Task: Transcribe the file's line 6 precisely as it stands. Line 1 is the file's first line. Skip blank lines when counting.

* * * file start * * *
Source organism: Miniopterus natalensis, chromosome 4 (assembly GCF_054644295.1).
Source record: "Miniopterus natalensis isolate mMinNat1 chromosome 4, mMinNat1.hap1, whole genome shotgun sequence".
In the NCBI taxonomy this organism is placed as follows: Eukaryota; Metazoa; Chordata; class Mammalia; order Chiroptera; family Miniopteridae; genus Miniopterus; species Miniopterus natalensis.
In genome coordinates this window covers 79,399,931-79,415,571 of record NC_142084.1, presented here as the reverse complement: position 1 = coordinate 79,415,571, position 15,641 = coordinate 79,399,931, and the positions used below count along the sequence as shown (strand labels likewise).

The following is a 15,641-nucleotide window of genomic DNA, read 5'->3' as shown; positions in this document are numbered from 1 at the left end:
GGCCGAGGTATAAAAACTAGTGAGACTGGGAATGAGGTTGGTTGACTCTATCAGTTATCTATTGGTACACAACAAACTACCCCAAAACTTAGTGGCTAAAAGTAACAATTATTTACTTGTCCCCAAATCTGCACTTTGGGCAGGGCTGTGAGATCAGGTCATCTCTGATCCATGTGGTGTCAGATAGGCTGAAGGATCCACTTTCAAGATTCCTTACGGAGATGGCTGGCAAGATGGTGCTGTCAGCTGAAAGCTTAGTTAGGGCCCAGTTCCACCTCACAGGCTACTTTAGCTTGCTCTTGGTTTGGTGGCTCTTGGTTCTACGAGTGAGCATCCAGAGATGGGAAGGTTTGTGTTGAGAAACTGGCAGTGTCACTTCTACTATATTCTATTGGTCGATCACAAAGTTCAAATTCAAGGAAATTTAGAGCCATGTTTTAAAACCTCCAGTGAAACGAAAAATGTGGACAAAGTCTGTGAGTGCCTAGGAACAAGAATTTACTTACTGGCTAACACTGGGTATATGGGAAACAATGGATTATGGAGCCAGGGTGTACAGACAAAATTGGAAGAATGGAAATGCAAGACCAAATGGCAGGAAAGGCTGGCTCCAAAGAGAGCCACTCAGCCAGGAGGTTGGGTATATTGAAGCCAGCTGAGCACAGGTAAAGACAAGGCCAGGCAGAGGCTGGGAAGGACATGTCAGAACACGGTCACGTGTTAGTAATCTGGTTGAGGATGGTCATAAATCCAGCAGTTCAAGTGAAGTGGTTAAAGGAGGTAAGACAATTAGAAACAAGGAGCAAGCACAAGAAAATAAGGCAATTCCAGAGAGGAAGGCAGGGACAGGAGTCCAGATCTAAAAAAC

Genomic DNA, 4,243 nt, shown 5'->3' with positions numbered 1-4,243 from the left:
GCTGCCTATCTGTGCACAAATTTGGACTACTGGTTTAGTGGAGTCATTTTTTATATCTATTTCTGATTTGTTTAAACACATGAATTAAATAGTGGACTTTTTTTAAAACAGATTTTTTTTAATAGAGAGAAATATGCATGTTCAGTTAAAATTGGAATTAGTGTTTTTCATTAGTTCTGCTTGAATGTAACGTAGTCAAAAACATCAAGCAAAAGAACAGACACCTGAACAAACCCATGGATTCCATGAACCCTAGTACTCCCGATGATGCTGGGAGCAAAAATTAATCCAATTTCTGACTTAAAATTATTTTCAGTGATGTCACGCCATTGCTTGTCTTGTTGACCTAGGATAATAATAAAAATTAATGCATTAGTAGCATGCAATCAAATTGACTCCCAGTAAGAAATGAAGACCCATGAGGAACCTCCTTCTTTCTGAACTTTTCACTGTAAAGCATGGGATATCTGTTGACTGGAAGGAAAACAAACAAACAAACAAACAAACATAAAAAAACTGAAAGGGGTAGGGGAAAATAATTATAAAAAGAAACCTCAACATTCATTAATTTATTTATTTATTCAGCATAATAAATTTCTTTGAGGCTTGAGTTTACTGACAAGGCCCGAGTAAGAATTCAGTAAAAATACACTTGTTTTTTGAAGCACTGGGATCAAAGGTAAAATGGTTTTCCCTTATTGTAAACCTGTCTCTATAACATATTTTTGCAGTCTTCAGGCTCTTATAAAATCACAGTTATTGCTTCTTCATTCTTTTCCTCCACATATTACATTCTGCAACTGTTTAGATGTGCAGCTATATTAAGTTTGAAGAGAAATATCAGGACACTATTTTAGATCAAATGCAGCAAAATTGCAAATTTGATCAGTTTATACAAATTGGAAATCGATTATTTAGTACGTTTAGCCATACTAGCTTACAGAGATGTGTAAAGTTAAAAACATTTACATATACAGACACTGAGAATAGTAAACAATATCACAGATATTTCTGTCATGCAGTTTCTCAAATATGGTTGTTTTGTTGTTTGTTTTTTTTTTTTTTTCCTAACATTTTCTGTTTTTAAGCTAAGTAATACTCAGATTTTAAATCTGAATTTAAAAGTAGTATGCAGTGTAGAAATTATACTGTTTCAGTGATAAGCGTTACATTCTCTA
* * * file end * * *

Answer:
GGCCGAGGTATAAAAACTAGTGAGACTGGGAATGAGGTTGGTTGACTCTATCAGTTATCTATTGGTACACAACAAACTACCCCAAAACTTAGTGGCTAAAAGTAACAATTATTTACTTGTCCCCAAATCTGCACTTTGGGCAGGGCTGTGAGATCAGGTCATCTCTGATCCATGTGGTGTCAGATAGGCTGAAGGATCCACTTTCAAGATTCCTTACGGAGATGGCTGGCAAGATGGTGCTGTCAGCTGAAAGCTTAGTTAGGGCCCAGTTCCACCTCACAGGCTACTTTAGCTTGCTCTTGGTTTGGTGGCTCTTGGTTCTACGAGTGAGCATCCAGAGATGGGAAGGTTTGTGTTGAGAAACTGGCAGTGTCACTTCTACTATATTCTATTGGTCGATCACAAAGTTCAAATTCAAGGAAATTTAGAGCCATGTTTTAAAACCTCCAGTGAAACGAAAAATGTGGACAAAGTCTGTGAGTGCCTAGGAACAAGAATTTACTTACTGGCTAACACTGGGTATATGGGAAACAATGGATTATGGAGCCAGGGTGTACAGACAAAATTGGAAGAATGGAAATGCAAGACCAAATGGCAGGAAAGGCTGGCTCCAAAGAGAGCCACTCAGCCAGGAGGTTGGGTATATTGAAGCCAGCTGAGCACAGGTAAAGACAAGGCCAGGCAGAGGCTGGGAAGGACATGTCAGAACACGGTCACGTGTTAGTAATCTGGTTGAGGATGGTCATAAATCCAGCAGTTCAAGTGAAGTGGTTAAAGGAGGTAAGACAATTAGAAACAAGGAGCAAGCACAAGAAAATAAGGCAATTCCAGAGAGGAAGGCAGGGACAGGAGTCCAGATCTAAAAAAC